@OliCharlesworth I'm not sure, Its really the one method thats a problem which I highlighted but I wanted to provide the full code(although heavily edited to keep it small..) so people can run it if they want. I can try to cut pieces but then it wouldn't run my example as I'm describing it. –  Lostsoul May 25 '12 at 19:13
Lostsoul, what say ye, you aren't planning on enumerating the whole trillion possibilities? How do you additionally constrain your solution? –  Marko Topolnik May 25 '12 at 19:52
OK, but do you intend to fix according to the scheme that @Marcin has proposed? That's a very straightforward technique. You might even have it done automatically by some arbitrary-base number printing... thingy. –  Marko Topolnik May 25 '12 at 20:08

import java.util.*;

public class Distributor {

private ArrayList<int[]> result =  new ArrayList <int[]> ();

public Distributor (final String [] names, int [] low, int [] high)
{
final int rest = 10;
int minimum = 0;
for (int l : low)
minimum += l;
int [] sizes = new int [names.length];
distribute (0, low, high, rest - minimum, sizes);
System.out.println ("total size of results are " + result.size ());
for (int [] ia : result)
show (ia, low);
}

public static void main (String [] args) {
final String [] names = new String [] {"a", "b", "c"};
int [] low = new int [] {2, 2, 1};
int [] high = new int [] {3, 4, 6};
new Distributor (names, low, high);
}

/*
distribute the rest of values over the elements in sizes, beginning with index i.
*/
void distribute (int i, int [] low, int [] high, final int rest, int [] sizes) {
// System.out.println (i + " " + rest + " " + sizes);
if (i == sizes.length - 1) {
if (rest < high [i]) {
sizes[i] = rest;
}
}
else
for (int c = 0;
c <= java.lang.Math.min (high [i] - low [i], rest);
++c) {
sizes [i] = c;
distribute (i + 1, low, high, rest - c, sizes);
}
}

private static void show (int [] arr, int [] low) {
for (int x = 0; x < arr.length; x++) {
System.out.print (" " + (arr [x] + low[x]));
}
System.out.println ();
}
}

Long variable names are better, if they are clearer than short ones. But they aren't more valuable per se.

More so: Stick to namingConventions, which are CamelCase in Java, not_funky_underlines.

Okay - why should low and high be static? I didn' work up im this direction for 'names' and 'result'. Remains as an exercise to remove the static modifier.

Okay - my impression is, that the sum needs always to be 100, not less, nor above 100. So if 4x20% is the minimum, a maximum of 60% isn't possible. But I understand that the values are variable, and in another settings, you might have 4x10% minimum, and then, a maximum of 60 % would make sense. I didn't test the code for that purpose.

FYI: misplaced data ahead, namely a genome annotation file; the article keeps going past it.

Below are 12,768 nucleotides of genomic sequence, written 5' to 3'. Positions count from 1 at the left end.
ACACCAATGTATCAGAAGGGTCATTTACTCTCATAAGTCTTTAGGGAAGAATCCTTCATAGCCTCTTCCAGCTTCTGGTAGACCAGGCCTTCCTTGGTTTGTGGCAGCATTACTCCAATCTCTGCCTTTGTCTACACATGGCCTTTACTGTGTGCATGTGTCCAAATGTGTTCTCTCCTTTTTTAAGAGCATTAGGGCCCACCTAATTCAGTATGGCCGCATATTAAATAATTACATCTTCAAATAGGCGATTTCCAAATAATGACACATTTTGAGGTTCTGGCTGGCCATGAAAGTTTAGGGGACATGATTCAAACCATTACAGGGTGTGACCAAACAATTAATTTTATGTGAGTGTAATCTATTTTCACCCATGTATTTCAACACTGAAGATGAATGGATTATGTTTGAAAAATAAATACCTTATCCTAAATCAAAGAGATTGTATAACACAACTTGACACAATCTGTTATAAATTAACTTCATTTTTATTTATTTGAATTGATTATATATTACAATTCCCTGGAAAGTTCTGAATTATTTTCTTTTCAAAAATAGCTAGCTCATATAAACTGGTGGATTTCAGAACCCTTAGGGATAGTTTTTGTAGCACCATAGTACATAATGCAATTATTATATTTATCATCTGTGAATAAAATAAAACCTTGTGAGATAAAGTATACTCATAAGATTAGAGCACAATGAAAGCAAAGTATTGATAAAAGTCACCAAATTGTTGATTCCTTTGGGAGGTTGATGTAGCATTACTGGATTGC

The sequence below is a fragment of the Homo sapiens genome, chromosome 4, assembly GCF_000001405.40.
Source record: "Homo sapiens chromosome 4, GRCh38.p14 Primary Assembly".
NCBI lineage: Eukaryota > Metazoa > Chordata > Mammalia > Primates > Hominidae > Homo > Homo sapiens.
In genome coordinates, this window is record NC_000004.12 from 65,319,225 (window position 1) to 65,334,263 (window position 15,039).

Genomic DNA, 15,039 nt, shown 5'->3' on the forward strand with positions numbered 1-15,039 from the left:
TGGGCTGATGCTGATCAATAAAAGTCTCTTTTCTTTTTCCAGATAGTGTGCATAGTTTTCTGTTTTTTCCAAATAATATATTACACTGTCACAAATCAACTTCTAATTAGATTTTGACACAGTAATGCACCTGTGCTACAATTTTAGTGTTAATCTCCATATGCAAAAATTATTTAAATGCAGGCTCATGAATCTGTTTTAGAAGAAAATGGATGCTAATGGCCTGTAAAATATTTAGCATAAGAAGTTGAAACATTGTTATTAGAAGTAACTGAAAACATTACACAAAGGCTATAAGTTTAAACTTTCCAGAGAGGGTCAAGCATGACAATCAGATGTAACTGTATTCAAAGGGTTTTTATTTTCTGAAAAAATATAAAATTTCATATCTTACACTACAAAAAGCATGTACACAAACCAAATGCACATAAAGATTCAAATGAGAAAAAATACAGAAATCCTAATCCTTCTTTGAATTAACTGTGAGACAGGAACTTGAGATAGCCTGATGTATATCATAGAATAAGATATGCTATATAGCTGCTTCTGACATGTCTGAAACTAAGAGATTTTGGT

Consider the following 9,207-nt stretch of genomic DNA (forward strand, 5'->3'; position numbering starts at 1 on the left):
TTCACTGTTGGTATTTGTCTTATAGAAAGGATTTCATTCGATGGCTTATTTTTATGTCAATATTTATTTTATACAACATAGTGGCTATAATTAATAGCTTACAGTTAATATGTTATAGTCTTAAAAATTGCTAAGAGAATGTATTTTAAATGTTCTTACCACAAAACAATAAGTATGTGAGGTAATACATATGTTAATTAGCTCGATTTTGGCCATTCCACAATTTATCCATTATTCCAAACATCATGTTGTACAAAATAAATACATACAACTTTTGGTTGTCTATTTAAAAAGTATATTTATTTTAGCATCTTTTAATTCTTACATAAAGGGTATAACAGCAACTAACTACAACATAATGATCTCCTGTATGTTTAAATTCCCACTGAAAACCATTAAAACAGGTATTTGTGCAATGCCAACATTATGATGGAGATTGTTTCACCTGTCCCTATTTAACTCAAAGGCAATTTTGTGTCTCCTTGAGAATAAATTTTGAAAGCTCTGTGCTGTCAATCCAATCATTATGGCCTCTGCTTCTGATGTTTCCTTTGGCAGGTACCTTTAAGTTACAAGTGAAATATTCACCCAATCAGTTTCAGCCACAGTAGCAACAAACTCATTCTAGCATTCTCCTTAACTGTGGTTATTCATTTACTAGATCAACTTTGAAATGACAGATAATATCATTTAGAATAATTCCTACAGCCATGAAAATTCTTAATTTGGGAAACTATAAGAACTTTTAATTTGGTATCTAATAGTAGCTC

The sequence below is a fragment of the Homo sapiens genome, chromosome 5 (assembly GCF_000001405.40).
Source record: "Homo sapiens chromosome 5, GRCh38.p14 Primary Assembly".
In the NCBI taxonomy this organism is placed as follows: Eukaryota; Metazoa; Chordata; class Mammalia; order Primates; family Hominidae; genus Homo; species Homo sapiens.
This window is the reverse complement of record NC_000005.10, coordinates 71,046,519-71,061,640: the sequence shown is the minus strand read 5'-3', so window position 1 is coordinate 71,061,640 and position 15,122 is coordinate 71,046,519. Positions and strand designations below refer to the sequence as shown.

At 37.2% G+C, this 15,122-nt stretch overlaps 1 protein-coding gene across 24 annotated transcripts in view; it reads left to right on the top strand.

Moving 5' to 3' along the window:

But I substract the minimum (4*20%) from the rest to distribute, so you have to add these values for the final result.

The recursive distribute function starts with the termination condition: The last element is reached. Now the rest - how much it might be - has to be put for this last element.

Else, you take all possible values for this element, and distribute the rest.

### update:

I changed the code to take care of the upper limit, and simplified the example on the one side, since it now uses just 3 elements and a maximum of 10 instead of 100. The output shows the real values (min + variable part) and the algorithm only adds solutions which don't violate the upper bound constraint.

Sample output:

2 2 6
2 3 5
2 4 4
3 2 5
3 3 4
3 4 3
total size of results are 6
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Thanks for this(and your tips..) your right, 60% is not possible I think the highest can be 20%,20%,20%,40%(using 4 items). If I understand correctly in your example 0 isn't 0 but its the min value(in this case 20?) –  Lostsoul May 25 '12 at 20:57
Thanks so much..you really clarified alot for me. I had another question, in the comments you had a formula to figure out how many possiblities there were per restrictions. 1771 = choose(20+4-1,20), generally choose(percent+buckets-1,percent) In it you had the lower range, but how can I do this based on the upper range..for example,40 items with a range of 2-5% or something like that..Its interesting to know how big some processing will be before I actually do it. –  Lostsoul May 25 '12 at 21:39
Also..thank you so much...your code is very very clear and I've broken it a few times to understand what your doing and I think I understand most of it. Thanks so much, if you could see me you'd see a lightbulb go on after hacking around your code for a while. Thanks a million! –  Lostsoul May 25 '12 at 21:40
Ahh your right.sorry..I think i'm so tried with trying to figure this out my brain is off...I thought you wrote the comment I was referring to. Thanks for your great example, its very helpful..Thanks so much! –  Lostsoul May 25 '12 at 22:04
It still can be improved. The names aren't really used - would be a candidate for the show-method as headline. Then: The low-value is only added in the show-method. That isn't very useful and should be done to the values themselves. About memory: This is a kind of partitioning problem, and these problems can grow aggressively. I guess sum=100, 100 elements with min/max 0-100 each would be a serious problem. But you could write to a file, instead of adding to the result collection. –  user unknown May 26 '12 at 3:01